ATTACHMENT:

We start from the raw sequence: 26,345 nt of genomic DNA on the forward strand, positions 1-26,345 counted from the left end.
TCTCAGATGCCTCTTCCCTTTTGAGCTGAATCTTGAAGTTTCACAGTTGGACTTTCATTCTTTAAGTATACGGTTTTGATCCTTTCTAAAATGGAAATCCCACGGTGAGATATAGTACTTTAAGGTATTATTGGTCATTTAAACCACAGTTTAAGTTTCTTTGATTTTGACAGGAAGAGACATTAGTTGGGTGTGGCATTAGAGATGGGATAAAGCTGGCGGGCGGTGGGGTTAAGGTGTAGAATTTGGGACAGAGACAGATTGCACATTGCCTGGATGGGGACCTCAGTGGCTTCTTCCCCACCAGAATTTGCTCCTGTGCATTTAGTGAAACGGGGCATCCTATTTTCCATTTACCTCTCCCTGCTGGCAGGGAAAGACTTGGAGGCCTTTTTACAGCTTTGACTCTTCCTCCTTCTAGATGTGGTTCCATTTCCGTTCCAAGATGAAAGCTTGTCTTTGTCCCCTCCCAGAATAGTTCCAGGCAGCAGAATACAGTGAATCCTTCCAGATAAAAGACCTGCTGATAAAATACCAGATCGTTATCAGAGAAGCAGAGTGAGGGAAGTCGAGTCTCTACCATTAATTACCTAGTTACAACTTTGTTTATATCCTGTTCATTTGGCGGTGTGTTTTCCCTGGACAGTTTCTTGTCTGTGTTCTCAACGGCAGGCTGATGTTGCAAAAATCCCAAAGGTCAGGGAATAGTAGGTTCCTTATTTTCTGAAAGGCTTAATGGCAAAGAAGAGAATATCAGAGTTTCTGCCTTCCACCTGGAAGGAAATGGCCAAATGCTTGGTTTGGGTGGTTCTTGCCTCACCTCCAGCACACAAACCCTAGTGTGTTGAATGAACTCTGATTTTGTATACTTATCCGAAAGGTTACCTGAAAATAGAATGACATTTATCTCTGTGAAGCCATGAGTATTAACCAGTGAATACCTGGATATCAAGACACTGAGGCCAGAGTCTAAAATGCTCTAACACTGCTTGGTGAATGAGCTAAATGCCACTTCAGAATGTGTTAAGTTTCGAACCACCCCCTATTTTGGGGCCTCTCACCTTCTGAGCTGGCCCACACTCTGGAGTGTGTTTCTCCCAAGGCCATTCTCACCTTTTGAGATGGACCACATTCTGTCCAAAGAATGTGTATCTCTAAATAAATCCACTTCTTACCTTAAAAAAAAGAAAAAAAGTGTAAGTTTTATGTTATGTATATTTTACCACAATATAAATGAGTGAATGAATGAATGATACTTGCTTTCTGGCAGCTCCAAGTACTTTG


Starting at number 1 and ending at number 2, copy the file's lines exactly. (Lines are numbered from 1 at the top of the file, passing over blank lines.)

We start from the raw sequence: 26,345 nt of genomic DNA on the forward strand, positions 1-26,345 counted from the left end.
TCTCAGATGCCTCTTCCCTTTTGAGCTGAATCTTGAAGTTTCACAGTTGGACTTTCATTCTTTAAGTATACGGTTTTGATCCTTTCTAAAATGGAAATCCCACGGTGAGATATAGTACTTTAAGGTATTATTGGTCATTTAAACCACAGTTTAAGTTTCTTTGATTTTGACAGGAAGAGACATTAGTTGGGTGTGGCATTAGAGATGGGATAAAGCTGGCGGGCGGTGGGGTTAAGGTGTAGAATTTGGGACAGAGACAGATTGCACATTGCCTGGATGGGGACCTCAGTGGCTTCTTCCCCACCAGAATTTGCTCCTGTGCATTTAGTGAAACGGGGCATCCTATTTTCCATTTACCTCTCCCTGCTGGCAGGGAAAGACTTGGAGGCCTTTTTACAGCTTTGACTCTTCCTCCTTCTAGATGTGGTTCCATTTCCGTTCCAAGATGAAAGCTTGTCTTTGTCCCCTCCCAGAATAGTTCCAGGCAGCAGAATACAGTGAATCCTTCCAGATAAAAGACCTGCTGATAAAATACCAGATCGTTATCAGAGAAGCAGAGTGAGGGAAGTCGAGTCTCTACCATTAATTACCTAGTTACAACTTTGTTTATATCCTGTTCATTTGGCGGTGTGTTTTCCCTGGACAGTTTCTTGTCTGTGTTCTCAACGGCAGGCTGATGTTGCAAAAATCCCAAAGGTCAGGGAATAGTAGGTTCCTTATTTTCTGAAAGGCTTAATGGCAAAGAAGAGAATATCAGAGTTTCTGCCTTCCACCTGGAAGGAAATGGCCAAATGCTTGGTTTGGGTGGTTCTTGCCTCACCTCCAGCACACAAACCCTAGTGTGTTGAATGAACTCTGATTTTGTATACTTATCCGAAAGGTTACCTGAAAATAGAATGACATTTATCTCTGTGAAGCCATGAGTATTAACCAGTGAATACCTGGATATCAAGACACTGAGGCCAGAGTCTAAAATGCTCTAACACTGCTTGGTGAATGAGCTAAATGCCACTTCAGAATGTGTTAAGTTTCGAACCACCCCCTATTTTGGGGCCTCTCACCTTCTGAGCTGGCCCACACTCTGGAGTGTGTTTCTCCCAAGGCCATTCTCACCTTTTGAGATGGACCACATTCTGTCCAAAGAATGTGTATCTCTAAATAAATCCACTTCTTACCTTAAAAAAAAGAAAAAAAGTGTAAGTTTTATGTTATGTATATTTTACCACAATATAAATGAGTGAATGAATGAATGATACTTGCTTTCTGGCAGCTCCAAGTACTTTG